How Indigenous people contributed to the history of European settlement in Queensland is the focus of a new Griffith University study.
The study by Dr Dale Kerwin, from Griffith’s Institute for Educational Research, aims to reconstruct the life experiences of Aboriginal people. It will highlight their contribution to Queensland history from the start of colonial settlement in 1824 to Federation in 1901.
Dr Kerwin said Aboriginal people were basically portrayed in a negative way as a generic group in most history books.
“Indigenous people are often seen as footnotes to Australian history,” he said.
“This study aims to put Aboriginals on the same level as non-Aboriginal Australians.”
Through a combination of archival records, published sources and oral histories, the project will bring to life histories and achievements of Aboriginal people.
The research includes giving identities to the Aboriginal men who fought in the Boer War, the four trackers who helped the colonists find Ned Kelly in 1880, and to Charlie Flannagan, the first man to be hung in the Northern Territory.
Flannagan, an Aboriginal stockman, drove 20,000 head of cattle from Rockhampton to the Northern Territory. Once there, he killed a man after losing a card game. While waiting for execution, he produced a series of drawings which were the first recorded illustrations of stockmen’s life in early Australia.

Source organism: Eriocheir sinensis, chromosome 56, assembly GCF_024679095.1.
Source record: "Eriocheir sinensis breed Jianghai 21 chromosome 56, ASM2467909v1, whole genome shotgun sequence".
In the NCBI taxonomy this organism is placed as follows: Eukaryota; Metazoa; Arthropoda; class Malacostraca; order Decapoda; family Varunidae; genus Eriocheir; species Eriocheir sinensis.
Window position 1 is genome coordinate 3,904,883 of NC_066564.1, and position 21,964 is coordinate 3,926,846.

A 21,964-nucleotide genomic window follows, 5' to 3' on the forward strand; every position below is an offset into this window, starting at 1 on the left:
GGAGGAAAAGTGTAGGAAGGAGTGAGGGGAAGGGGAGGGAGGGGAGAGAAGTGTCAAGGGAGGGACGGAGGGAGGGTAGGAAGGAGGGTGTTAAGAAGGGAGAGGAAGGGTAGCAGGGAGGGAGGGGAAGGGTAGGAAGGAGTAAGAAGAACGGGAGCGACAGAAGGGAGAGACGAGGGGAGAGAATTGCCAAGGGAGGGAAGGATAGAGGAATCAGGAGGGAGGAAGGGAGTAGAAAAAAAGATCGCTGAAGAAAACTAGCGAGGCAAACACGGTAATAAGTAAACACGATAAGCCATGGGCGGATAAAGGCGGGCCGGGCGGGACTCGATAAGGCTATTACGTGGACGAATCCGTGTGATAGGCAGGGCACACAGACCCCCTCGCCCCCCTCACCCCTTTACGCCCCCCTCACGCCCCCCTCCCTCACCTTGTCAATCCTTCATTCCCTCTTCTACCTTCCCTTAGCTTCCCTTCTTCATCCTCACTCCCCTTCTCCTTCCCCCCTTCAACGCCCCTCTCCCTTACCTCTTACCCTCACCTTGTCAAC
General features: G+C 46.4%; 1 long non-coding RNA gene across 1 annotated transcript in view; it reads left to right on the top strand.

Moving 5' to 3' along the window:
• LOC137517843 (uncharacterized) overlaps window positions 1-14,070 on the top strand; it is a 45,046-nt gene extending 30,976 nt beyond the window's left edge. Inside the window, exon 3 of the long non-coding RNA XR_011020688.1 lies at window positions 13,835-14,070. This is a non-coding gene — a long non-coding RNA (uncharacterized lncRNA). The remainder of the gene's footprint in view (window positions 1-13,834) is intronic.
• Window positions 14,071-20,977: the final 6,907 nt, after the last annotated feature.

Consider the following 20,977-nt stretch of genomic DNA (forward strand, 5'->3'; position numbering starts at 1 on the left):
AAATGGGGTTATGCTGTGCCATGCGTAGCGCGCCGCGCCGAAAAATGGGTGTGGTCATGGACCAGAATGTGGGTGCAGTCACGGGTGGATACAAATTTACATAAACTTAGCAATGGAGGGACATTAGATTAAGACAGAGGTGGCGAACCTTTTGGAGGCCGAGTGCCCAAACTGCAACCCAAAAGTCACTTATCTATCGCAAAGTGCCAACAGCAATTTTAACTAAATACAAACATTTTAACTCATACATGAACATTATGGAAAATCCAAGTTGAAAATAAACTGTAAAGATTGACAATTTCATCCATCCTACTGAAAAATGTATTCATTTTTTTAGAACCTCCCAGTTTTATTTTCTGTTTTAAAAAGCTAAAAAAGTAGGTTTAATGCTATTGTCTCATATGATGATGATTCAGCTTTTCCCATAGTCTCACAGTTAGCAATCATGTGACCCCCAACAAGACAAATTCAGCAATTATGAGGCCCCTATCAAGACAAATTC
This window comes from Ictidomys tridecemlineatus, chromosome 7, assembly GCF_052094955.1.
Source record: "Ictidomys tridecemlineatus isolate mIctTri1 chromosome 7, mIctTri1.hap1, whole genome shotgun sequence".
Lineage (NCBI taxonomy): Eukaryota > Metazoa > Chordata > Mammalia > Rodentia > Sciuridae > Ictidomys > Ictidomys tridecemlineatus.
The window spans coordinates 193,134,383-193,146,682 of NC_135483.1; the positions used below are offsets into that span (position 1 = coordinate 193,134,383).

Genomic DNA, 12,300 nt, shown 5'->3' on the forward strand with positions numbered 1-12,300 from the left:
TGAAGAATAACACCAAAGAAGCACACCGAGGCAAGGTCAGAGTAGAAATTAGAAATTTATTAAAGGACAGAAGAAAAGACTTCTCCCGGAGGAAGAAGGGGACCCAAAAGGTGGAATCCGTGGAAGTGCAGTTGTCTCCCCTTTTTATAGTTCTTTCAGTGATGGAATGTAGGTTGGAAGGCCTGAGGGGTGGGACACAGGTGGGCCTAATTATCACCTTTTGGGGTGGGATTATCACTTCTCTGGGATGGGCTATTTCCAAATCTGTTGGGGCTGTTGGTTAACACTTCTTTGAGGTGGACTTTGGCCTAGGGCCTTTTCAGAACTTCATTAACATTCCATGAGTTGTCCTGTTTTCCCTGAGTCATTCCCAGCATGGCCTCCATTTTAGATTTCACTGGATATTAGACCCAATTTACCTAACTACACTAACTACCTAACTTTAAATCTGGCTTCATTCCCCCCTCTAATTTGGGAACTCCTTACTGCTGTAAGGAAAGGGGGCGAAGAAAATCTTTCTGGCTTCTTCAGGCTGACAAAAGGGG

“They are wonderful, insightful drawings that are a piece of Queensland’s early history,” Dr Kerwin said.
“This project addresses Aboriginal peoples’ demand to be accorded their rightful place in Australian history.
“It reveals the true richness and complexities of cross-cultural relations during Queensland’s colonial era.”
Dr Kerwin is a Goori (Aboriginal) man from Worimi Nation, New South Wales. He holds a Diploma of Primary Teaching, a Graduate Diploma of Museum Studies and Cultural Heritage Management and a Master of Philosophy. He was awarded a PhD in 2006 for his study of Aboriginal trading paths.
His research will be published in a textbook with plans to incorporate it into the Queensland School curriculum.
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